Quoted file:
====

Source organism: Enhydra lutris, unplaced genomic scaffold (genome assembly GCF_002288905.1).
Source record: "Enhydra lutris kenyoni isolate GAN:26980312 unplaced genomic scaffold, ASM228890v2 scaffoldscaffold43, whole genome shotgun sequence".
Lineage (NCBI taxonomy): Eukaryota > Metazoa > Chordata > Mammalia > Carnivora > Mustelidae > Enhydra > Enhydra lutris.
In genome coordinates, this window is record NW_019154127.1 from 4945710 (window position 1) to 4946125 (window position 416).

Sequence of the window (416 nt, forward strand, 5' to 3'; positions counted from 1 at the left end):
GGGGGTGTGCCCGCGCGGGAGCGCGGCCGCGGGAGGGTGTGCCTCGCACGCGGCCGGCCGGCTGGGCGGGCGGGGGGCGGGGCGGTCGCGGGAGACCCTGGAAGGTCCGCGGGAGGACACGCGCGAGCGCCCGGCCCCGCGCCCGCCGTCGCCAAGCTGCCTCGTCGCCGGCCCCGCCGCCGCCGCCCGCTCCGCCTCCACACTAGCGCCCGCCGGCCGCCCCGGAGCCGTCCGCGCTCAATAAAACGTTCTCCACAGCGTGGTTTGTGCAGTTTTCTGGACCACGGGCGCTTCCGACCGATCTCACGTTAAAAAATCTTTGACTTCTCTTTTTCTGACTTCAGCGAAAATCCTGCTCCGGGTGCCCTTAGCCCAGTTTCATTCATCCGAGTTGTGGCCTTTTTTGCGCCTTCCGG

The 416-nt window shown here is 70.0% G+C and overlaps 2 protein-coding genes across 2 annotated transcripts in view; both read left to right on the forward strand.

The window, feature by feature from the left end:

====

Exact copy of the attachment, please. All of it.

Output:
Source organism: Enhydra lutris, unplaced genomic scaffold (genome assembly GCF_002288905.1).
Source record: "Enhydra lutris kenyoni isolate GAN:26980312 unplaced genomic scaffold, ASM228890v2 scaffoldscaffold43, whole genome shotgun sequence".
Lineage (NCBI taxonomy): Eukaryota > Metazoa > Chordata > Mammalia > Carnivora > Mustelidae > Enhydra > Enhydra lutris.
In genome coordinates, this window is record NW_019154127.1 from 4945710 (window position 1) to 4946125 (window position 416).

Sequence of the window (416 nt, forward strand, 5' to 3'; positions counted from 1 at the left end):
GGGGGTGTGCCCGCGCGGGAGCGCGGCCGCGGGAGGGTGTGCCTCGCACGCGGCCGGCCGGCTGGGCGGGCGGGGGGCGGGGCGGTCGCGGGAGACCCTGGAAGGTCCGCGGGAGGACACGCGCGAGCGCCCGGCCCCGCGCCCGCCGTCGCCAAGCTGCCTCGTCGCCGGCCCCGCCGCCGCCGCCCGCTCCGCCTCCACACTAGCGCCCGCCGGCCGCCCCGGAGCCGTCCGCGCTCAATAAAACGTTCTCCACAGCGTGGTTTGTGCAGTTTTCTGGACCACGGGCGCTTCCGACCGATCTCACGTTAAAAAATCTTTGACTTCTCTTTTTCTGACTTCAGCGAAAATCCTGCTCCGGGTGCCCTTAGCCCAGTTTCATTCATCCGAGTTGTGGCCTTTTTTGCGCCTTCCGG

The 416-nt window shown here is 70.0% G+C and overlaps 2 protein-coding genes across 2 annotated transcripts in view; both read left to right on the forward strand.

The window, feature by feature from the left end: